It isn’t every day that a state supreme court lays it on the line and makes it clear that the U. S. Supreme Court has misunderstood state law, but it happens and it just happened again in our field. You may recall that in Williamson County etc. Commission v. Hamilton Bank, 473 U.S. 172, 194-195 (1985), SCOTUS refused to provide relief to the aggrieved property owner because it found the case unripe. Why? Because, among other things, the owner who claimed a regulatory taking of its property had not first sought just compensation in the state courts. Said the Supreme Court: “If the government has provided an adequate process for obtaining compensation, and if resort to that process ‘[yields] just compensation,’ then the property owner ‘has no claim against the government for a taking” and therefore it follows that “if a State provides an adequate procedure for seeking just compensation, the property owner cannot claim a violation of the Just Compensation Clause until it has used the procedure and been denied just compensation.” . . . “The Tennessee state courts have interpreted § 29-16-123 to allow recovery through inverse condemnation where the ‘taking’ is effected by restrictive zoning laws or development regulations,” emphasis added. And so, as the court read Tennessee law, it followed that since the property owner had not shown that the Tennessee inverse condemnation procedure was unavailable or inadequate, the taking claim was premature. So that was that. Or was it?
Actually, if you go to the trouble of reading the statutory and decisional law of Tennessee cited in the Williamson County opinion, you will discover that it does not support the court’s assertion that Tennessee provided a compensatory remedy for regulatory takings. Rather, that law it is limited to cases of physical takings, and does not provide a compensation remedy for regulatory takings. Don’t take our word for it; check it out for yourself.
More important, since it was Tennessee law that was thus in issue, shouldn’t we ask what the Tennessee courts have had to say about all this? After all, when it comes to interpretation and application of state law, with all due respect to the Magnificent Nine, it is the state courts that have the last word. So did the Tennessee law in 1985 (when Williamson County came down) provide a compensation remedy for regulatory takings? No, it did not. How can we say so with such assurance? Good question. We’re glad you asked.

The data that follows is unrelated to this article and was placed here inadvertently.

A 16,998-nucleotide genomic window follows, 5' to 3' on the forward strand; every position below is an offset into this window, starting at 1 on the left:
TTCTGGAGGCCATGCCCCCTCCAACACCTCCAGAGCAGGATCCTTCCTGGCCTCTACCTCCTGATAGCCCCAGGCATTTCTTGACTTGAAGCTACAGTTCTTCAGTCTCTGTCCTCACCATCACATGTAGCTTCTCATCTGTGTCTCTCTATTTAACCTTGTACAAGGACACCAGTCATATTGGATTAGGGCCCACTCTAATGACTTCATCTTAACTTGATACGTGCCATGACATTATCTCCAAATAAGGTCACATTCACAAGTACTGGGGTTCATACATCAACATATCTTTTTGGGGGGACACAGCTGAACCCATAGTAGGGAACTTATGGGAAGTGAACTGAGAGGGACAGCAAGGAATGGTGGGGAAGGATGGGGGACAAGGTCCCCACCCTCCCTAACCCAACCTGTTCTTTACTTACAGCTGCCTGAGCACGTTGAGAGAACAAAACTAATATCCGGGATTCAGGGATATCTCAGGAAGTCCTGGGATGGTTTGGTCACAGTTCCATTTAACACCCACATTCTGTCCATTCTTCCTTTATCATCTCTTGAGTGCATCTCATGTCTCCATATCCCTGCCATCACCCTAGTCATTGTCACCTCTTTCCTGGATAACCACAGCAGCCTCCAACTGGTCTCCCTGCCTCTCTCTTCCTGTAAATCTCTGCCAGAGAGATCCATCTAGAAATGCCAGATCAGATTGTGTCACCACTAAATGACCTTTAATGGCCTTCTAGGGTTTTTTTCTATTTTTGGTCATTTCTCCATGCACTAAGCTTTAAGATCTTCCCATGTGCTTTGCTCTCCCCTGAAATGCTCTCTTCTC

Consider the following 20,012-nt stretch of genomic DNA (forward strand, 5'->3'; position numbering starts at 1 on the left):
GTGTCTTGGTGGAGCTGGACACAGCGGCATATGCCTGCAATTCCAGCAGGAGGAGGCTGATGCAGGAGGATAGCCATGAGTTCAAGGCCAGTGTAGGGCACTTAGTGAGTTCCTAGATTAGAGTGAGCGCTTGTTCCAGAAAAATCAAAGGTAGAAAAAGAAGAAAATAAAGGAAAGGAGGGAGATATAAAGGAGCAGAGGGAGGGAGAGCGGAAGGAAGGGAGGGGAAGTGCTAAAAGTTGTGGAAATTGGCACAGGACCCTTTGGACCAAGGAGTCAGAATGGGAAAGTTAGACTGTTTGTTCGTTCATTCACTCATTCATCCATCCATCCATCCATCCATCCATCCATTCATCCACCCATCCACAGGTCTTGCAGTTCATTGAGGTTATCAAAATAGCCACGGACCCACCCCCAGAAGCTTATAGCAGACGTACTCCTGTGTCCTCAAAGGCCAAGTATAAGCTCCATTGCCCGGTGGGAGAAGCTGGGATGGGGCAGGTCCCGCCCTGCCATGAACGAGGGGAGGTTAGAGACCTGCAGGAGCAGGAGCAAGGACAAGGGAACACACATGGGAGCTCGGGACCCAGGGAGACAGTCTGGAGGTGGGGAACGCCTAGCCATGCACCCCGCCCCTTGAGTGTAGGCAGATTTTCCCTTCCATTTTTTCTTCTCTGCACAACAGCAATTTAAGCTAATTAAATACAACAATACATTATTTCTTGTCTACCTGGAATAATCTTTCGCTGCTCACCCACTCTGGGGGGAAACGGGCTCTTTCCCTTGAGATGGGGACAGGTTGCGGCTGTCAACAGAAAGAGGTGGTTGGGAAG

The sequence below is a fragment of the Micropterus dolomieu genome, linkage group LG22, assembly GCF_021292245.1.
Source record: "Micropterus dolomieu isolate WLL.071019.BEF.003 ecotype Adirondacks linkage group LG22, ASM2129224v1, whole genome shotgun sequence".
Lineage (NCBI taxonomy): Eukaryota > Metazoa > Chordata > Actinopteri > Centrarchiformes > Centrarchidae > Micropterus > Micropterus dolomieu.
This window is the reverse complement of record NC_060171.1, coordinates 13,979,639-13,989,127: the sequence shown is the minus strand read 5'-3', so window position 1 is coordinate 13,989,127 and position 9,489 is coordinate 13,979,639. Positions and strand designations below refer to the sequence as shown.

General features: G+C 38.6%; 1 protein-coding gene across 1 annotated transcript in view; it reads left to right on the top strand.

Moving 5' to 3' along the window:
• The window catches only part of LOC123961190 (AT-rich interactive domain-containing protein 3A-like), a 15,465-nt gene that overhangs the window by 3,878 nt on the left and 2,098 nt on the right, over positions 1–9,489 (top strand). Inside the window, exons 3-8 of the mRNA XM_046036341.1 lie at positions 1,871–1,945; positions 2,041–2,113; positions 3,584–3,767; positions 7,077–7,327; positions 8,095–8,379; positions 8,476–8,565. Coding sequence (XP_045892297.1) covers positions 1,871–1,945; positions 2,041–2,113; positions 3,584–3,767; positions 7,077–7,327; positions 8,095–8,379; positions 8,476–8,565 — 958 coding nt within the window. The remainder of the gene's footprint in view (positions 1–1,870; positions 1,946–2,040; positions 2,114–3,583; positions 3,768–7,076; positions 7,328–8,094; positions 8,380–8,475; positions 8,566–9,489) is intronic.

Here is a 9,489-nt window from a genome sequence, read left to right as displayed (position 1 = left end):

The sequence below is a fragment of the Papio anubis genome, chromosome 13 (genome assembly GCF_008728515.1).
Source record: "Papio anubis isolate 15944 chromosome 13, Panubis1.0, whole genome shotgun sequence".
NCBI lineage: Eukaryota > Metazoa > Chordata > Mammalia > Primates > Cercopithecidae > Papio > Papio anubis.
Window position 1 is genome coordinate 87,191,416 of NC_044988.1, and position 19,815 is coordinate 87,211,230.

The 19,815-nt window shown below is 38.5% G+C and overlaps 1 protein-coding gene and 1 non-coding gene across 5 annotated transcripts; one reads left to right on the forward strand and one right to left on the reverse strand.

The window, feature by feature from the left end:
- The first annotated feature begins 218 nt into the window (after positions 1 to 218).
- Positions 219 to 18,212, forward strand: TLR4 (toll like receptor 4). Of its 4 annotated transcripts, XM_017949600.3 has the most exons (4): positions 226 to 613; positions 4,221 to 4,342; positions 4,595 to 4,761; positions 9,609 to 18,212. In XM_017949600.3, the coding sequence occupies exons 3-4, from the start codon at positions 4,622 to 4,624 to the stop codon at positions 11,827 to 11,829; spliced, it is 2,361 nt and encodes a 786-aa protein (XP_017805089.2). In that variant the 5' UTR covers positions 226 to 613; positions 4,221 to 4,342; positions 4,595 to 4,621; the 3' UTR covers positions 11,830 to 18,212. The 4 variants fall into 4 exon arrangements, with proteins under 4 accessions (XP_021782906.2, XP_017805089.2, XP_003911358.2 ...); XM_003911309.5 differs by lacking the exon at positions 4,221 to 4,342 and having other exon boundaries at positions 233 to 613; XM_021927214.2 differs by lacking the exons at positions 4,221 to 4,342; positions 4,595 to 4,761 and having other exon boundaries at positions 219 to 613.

We know this because the Tennessee Supreme Court told us. Check out B & B Enterprises of Wilson County v. City of Lebanon, 318 S.W.3d 839 (Tenn. 2010), and there it is in black-on-white:
“[T]his court has not yet held that a regulatory takings claim can be asserted under Article I, Section 21 of the Tennessee Constitution. Currently, we have recognized only two types of takings claims – physical occupation taking claims and nuisance-type takings claims. Regulatory takings do not fall into either of these categories.” 318 S.W.3d at 845, (citations omitted, emphasis added).
The Tennessee Supreme Court went on to note that the B & B case before it was “not a proper vehicle for deciding the existence or scope of a regulatory taking under Article I, Section 21” because it dealt with the statute of limitations – when is such an action timely, assuming for the sake of argument that it exists, rather than its substantive scope. Which, if Justice Scalia will forgive us for stealing his immortal line from the Renourish the Beach case, this is another example of the judiciary pondering how much wood would a woodchuck chuck if a woodchuck could chuck wood.
This brings us to the point of this post. It is now clear beyond the possibility of rational quibble that SCOTUS was dead-wrong in the Williamson County case. It misread Tennessee law, and its opinion simply misrepresents it. Tennessee did not then permit inverse condemnation actions for regulatory takings, and it still doesn’t. How all those smart clerks drafting SCOTUS opinions and meticulously checking the authorities relied on by them could have missed something so basic is difficult to comprehend.
So in addition to Williamson County’s many other faults that inspired four Supreme Court Justices to suggest in the San Remo Hotel case that its ripeness holding should be reconsidered, we now have a definitive interpretation of Tennessee law by the Tennessee Supreme Court which tells us authoritatively that SCOTUS was just plain wrong when it relied on a nonexistent rule of Tennessee law supposedly allowing regulatory taking actions, when in fact it did not. From which follows the ineluctable conclusion that the morally grotesque, doctrinally deficient, and intellectually rickety “ripeness doctrine” foisted on this long suffering field of law by the Williamson County case and its progeny, stands on feet of clay, even on its own premise.